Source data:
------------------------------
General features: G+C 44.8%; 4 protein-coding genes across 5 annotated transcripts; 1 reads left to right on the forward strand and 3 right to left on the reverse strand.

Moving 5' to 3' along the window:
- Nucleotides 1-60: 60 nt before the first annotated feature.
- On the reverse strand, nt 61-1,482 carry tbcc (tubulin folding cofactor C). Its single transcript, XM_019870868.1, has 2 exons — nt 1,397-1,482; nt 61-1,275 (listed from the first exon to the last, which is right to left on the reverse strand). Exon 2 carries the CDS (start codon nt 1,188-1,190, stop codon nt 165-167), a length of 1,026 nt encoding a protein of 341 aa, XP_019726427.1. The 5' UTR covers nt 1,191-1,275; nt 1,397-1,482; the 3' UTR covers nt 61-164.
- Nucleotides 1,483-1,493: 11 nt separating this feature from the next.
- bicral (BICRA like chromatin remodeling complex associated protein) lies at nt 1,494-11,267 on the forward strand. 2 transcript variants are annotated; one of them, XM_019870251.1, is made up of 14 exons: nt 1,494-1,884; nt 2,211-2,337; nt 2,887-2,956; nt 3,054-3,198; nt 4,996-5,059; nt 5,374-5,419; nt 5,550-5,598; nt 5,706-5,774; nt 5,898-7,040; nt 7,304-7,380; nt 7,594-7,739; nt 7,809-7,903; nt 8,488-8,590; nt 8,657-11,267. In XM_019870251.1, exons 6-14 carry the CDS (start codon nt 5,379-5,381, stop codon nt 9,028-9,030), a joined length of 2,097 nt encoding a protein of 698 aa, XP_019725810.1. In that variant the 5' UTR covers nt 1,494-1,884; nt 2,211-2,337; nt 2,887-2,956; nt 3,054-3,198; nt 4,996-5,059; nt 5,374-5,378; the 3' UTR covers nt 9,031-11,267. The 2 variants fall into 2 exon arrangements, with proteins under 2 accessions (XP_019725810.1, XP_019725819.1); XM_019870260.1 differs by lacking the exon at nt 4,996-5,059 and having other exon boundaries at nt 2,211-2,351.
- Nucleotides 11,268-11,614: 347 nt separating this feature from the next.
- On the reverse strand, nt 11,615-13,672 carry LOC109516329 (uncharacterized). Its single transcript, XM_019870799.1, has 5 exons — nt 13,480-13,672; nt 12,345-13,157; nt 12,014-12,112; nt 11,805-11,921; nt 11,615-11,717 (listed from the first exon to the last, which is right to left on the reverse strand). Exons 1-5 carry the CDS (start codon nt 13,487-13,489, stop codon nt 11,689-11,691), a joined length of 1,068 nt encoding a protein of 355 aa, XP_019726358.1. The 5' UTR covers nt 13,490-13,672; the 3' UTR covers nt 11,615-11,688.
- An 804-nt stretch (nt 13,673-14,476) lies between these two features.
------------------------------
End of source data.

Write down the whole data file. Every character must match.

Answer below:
General features: G+C 44.8%; 4 protein-coding genes across 5 annotated transcripts; 1 reads left to right on the forward strand and 3 right to left on the reverse strand.

Moving 5' to 3' along the window:
- Nucleotides 1-60: 60 nt before the first annotated feature.
- On the reverse strand, nt 61-1,482 carry tbcc (tubulin folding cofactor C). Its single transcript, XM_019870868.1, has 2 exons — nt 1,397-1,482; nt 61-1,275 (listed from the first exon to the last, which is right to left on the reverse strand). Exon 2 carries the CDS (start codon nt 1,188-1,190, stop codon nt 165-167), a length of 1,026 nt encoding a protein of 341 aa, XP_019726427.1. The 5' UTR covers nt 1,191-1,275; nt 1,397-1,482; the 3' UTR covers nt 61-164.
- Nucleotides 1,483-1,493: 11 nt separating this feature from the next.
- bicral (BICRA like chromatin remodeling complex associated protein) lies at nt 1,494-11,267 on the forward strand. 2 transcript variants are annotated; one of them, XM_019870251.1, is made up of 14 exons: nt 1,494-1,884; nt 2,211-2,337; nt 2,887-2,956; nt 3,054-3,198; nt 4,996-5,059; nt 5,374-5,419; nt 5,550-5,598; nt 5,706-5,774; nt 5,898-7,040; nt 7,304-7,380; nt 7,594-7,739; nt 7,809-7,903; nt 8,488-8,590; nt 8,657-11,267. In XM_019870251.1, exons 6-14 carry the CDS (start codon nt 5,379-5,381, stop codon nt 9,028-9,030), a joined length of 2,097 nt encoding a protein of 698 aa, XP_019725810.1. In that variant the 5' UTR covers nt 1,494-1,884; nt 2,211-2,337; nt 2,887-2,956; nt 3,054-3,198; nt 4,996-5,059; nt 5,374-5,378; the 3' UTR covers nt 9,031-11,267. The 2 variants fall into 2 exon arrangements, with proteins under 2 accessions (XP_019725810.1, XP_019725819.1); XM_019870260.1 differs by lacking the exon at nt 4,996-5,059 and having other exon boundaries at nt 2,211-2,351.
- Nucleotides 11,268-11,614: 347 nt separating this feature from the next.
- On the reverse strand, nt 11,615-13,672 carry LOC109516329 (uncharacterized). Its single transcript, XM_019870799.1, has 5 exons — nt 13,480-13,672; nt 12,345-13,157; nt 12,014-12,112; nt 11,805-11,921; nt 11,615-11,717 (listed from the first exon to the last, which is right to left on the reverse strand). Exons 1-5 carry the CDS (start codon nt 13,487-13,489, stop codon nt 11,689-11,691), a joined length of 1,068 nt encoding a protein of 355 aa, XP_019726358.1. The 5' UTR covers nt 13,490-13,672; the 3' UTR covers nt 11,615-11,688.
- An 804-nt stretch (nt 13,673-14,476) lies between these two features.